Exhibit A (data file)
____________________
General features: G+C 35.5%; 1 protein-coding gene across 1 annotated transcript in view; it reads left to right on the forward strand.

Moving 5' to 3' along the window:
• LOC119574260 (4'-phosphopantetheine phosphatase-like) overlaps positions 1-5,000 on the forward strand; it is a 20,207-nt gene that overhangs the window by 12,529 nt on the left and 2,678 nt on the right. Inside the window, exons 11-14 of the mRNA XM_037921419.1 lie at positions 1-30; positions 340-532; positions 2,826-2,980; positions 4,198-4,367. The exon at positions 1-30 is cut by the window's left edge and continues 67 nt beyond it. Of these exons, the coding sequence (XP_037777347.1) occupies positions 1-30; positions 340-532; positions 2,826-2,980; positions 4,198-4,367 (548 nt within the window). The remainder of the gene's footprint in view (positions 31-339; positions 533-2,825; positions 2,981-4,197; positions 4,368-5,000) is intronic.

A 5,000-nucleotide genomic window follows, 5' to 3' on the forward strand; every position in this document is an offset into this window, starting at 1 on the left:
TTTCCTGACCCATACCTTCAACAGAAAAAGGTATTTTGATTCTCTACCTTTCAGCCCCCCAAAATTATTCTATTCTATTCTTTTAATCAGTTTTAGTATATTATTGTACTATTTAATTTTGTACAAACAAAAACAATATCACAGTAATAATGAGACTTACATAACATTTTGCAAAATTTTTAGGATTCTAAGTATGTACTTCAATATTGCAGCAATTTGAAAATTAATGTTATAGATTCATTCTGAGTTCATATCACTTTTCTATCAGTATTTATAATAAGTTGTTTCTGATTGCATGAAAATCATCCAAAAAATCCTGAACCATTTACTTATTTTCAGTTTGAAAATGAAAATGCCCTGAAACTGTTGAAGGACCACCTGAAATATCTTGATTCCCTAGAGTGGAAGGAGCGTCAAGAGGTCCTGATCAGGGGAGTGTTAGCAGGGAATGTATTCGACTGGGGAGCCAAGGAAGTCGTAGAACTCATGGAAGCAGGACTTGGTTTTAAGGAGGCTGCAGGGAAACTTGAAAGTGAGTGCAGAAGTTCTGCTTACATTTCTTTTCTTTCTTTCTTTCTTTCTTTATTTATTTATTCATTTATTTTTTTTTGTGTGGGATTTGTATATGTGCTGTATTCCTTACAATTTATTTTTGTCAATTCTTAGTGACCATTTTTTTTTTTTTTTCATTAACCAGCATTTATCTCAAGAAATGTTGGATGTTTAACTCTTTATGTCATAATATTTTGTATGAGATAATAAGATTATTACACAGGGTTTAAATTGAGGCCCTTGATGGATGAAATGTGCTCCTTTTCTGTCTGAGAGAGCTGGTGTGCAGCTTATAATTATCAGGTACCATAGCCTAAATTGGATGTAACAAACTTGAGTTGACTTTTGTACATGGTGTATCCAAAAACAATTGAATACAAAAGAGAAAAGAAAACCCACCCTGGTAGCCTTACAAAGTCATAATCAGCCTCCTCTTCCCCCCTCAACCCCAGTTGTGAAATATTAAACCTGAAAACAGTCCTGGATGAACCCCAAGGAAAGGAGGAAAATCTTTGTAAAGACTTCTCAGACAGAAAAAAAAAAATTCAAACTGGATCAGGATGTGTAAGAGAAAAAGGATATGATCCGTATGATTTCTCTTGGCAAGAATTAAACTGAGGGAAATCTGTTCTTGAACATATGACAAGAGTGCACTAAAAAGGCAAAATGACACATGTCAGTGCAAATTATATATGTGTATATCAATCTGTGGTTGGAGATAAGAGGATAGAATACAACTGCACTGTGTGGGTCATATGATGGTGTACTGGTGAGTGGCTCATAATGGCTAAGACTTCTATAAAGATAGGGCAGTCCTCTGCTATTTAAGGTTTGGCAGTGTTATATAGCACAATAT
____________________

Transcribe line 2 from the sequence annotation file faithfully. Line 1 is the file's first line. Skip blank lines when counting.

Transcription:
Moving 5' to 3' along the window: